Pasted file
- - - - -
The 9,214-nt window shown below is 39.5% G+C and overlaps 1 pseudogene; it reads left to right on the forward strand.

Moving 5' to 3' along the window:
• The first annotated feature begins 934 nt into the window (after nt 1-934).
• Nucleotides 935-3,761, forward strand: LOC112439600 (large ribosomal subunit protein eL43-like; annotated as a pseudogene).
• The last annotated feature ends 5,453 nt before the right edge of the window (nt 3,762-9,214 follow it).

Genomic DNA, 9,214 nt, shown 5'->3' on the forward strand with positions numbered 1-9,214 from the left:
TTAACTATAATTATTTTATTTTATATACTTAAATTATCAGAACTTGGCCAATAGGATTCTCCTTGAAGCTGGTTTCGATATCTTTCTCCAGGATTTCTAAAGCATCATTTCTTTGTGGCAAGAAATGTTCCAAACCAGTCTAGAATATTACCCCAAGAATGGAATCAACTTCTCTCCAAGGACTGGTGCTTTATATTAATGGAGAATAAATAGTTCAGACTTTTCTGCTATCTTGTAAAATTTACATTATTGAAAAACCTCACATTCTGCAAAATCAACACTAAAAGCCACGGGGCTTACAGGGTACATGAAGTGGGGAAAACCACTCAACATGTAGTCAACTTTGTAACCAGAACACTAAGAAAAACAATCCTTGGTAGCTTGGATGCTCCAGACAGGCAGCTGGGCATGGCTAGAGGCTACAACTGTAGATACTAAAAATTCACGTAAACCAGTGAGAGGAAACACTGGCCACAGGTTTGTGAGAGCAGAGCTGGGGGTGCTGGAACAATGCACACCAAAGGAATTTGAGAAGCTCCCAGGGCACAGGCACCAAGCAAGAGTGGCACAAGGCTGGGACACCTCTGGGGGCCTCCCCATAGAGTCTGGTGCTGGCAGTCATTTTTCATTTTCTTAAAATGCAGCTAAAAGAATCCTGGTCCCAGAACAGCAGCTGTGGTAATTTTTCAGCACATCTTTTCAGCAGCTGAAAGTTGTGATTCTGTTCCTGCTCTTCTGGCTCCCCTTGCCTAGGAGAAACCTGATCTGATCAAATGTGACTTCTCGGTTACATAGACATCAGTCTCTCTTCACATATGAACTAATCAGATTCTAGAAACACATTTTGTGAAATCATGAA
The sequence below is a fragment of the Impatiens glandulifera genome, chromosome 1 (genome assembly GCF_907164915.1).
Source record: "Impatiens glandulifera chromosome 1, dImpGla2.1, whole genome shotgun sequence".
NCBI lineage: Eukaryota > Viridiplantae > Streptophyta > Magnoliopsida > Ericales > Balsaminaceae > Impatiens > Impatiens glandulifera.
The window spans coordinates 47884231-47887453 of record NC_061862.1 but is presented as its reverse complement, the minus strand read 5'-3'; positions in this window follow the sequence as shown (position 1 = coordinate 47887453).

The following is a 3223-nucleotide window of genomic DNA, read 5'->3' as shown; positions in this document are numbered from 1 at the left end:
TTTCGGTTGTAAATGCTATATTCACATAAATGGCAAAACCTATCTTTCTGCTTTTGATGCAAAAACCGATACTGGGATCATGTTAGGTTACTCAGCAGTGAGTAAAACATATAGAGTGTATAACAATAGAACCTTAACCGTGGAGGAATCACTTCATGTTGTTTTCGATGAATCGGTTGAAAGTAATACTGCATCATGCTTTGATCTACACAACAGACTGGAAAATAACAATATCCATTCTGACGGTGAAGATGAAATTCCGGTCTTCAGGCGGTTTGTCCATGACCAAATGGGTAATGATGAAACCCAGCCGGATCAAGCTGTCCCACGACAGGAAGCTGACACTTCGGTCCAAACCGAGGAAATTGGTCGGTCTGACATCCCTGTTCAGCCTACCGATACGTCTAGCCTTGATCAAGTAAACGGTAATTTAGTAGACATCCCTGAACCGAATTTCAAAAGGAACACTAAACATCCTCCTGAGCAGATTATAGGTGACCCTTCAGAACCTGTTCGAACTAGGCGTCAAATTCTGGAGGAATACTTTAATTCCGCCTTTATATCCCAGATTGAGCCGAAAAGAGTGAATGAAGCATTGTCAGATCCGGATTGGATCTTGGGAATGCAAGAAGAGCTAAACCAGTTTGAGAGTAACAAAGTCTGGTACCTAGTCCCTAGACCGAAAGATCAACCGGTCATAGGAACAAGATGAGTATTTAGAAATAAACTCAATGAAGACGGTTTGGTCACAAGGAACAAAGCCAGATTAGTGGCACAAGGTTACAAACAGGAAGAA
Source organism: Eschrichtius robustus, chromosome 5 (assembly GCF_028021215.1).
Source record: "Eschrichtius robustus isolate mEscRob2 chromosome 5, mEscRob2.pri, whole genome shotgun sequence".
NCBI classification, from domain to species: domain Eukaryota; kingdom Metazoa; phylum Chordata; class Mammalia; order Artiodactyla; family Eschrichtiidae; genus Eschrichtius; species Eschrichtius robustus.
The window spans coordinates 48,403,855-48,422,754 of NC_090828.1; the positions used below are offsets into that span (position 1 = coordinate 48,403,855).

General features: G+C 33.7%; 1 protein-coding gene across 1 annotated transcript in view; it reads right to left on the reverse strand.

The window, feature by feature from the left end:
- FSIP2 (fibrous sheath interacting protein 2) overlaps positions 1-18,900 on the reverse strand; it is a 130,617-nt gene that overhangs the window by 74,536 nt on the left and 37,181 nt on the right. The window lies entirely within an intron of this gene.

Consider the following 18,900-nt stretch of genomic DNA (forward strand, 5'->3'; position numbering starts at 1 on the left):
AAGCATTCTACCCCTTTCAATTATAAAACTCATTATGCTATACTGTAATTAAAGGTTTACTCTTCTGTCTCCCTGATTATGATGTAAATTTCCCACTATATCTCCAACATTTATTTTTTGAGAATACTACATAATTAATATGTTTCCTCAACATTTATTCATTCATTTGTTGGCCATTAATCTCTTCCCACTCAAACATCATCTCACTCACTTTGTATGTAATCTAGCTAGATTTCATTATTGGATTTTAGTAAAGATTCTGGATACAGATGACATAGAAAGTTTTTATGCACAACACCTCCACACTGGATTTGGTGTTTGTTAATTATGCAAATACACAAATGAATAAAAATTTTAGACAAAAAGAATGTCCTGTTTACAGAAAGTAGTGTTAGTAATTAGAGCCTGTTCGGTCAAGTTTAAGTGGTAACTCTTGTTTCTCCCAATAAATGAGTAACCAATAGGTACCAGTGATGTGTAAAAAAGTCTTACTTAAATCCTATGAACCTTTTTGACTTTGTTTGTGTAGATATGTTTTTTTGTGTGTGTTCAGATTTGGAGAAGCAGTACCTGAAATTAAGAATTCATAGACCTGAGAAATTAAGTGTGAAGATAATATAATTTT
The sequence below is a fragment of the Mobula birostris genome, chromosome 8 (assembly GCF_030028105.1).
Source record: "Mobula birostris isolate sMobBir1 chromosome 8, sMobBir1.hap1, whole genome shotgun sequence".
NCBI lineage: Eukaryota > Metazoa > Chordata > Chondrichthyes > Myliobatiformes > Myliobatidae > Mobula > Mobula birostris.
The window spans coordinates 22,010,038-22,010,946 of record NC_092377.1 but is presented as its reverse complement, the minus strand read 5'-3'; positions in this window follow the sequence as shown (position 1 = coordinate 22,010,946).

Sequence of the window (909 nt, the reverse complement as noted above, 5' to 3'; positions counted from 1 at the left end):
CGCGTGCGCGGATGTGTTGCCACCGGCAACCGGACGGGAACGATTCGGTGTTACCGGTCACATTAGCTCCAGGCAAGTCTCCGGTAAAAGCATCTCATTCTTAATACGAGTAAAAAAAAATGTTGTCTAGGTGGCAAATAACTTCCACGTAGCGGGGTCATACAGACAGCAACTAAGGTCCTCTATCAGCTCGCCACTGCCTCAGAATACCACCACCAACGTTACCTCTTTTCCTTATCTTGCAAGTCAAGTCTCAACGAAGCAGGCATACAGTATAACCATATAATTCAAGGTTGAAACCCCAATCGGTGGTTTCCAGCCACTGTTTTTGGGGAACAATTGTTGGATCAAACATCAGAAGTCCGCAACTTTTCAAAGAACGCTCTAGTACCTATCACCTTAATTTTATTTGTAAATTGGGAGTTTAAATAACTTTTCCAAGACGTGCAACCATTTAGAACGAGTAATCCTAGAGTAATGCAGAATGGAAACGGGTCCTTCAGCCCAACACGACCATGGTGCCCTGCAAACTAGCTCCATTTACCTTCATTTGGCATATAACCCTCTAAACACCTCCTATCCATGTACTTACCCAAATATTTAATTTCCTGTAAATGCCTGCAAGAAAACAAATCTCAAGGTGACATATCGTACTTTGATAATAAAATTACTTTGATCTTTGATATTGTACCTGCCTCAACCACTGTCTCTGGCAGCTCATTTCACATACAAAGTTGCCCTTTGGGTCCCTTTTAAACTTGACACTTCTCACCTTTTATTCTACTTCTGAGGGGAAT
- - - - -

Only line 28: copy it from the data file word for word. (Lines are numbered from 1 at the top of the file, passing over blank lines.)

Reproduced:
CGCGTGCGCGGATGTGTTGCCACCGGCAACCGGACGGGAACGATTCGGTGTTACCGGTCACATTAGCTCCAGGCAAGTCTCCGGTAAAAGCATCTCATTCTTAATACGAGTAAAAAAAAATGTTGTCTAGGTGGCAAATAACTTCCACGTAGCGGGGTCATACAGACAGCAACTAAGGTCCTCTATCAGCTCGCCACTGCCTCAGAATACCACCACCAACGTTACCTCTTTTCCTTATCTTGCAAGTCAAGTCTCAACGAAGCAGGCATACAGTATAACCATATAATTCAAGGTTGAAACCCCAATCGGTGGTTTCCAGCCACTGTTTTTGGGGAACAATTGTTGGATCAAACATCAGAAGTCCGCAACTTTTCAAAGAACGCTCTAGTACCTATCACCTTAATTTTATTTGTAAATTGGGAGTTTAAATAACTTTTCCAAGACGTGCAACCATTTAGAACGAGTAATCCTAGAGTAATGCAGAATGGAAACGGGTCCTTCAGCCCAACACGACCATGGTGCCCTGCAAACTAGCTCCATTTACCTTCATTTGGCATATAACCCTCTAAACACCTCCTATCCATGTACTTACCCAAATATTTAATTTCCTGTAAATGCCTGCAAGAAAACAAATCTCAAGGTGACATATCGTACTTTGATAATAAAATTACTTTGATCTTTGATATTGTACCTGCCTCAACCACTGTCTCTGGCAGCTCATTTCACATACAAAGTTGCCCTTTGGGTCCCTTTTAAACTTGACACTTCTCACCTTTTATTCTACTTCTGAGGGGAAT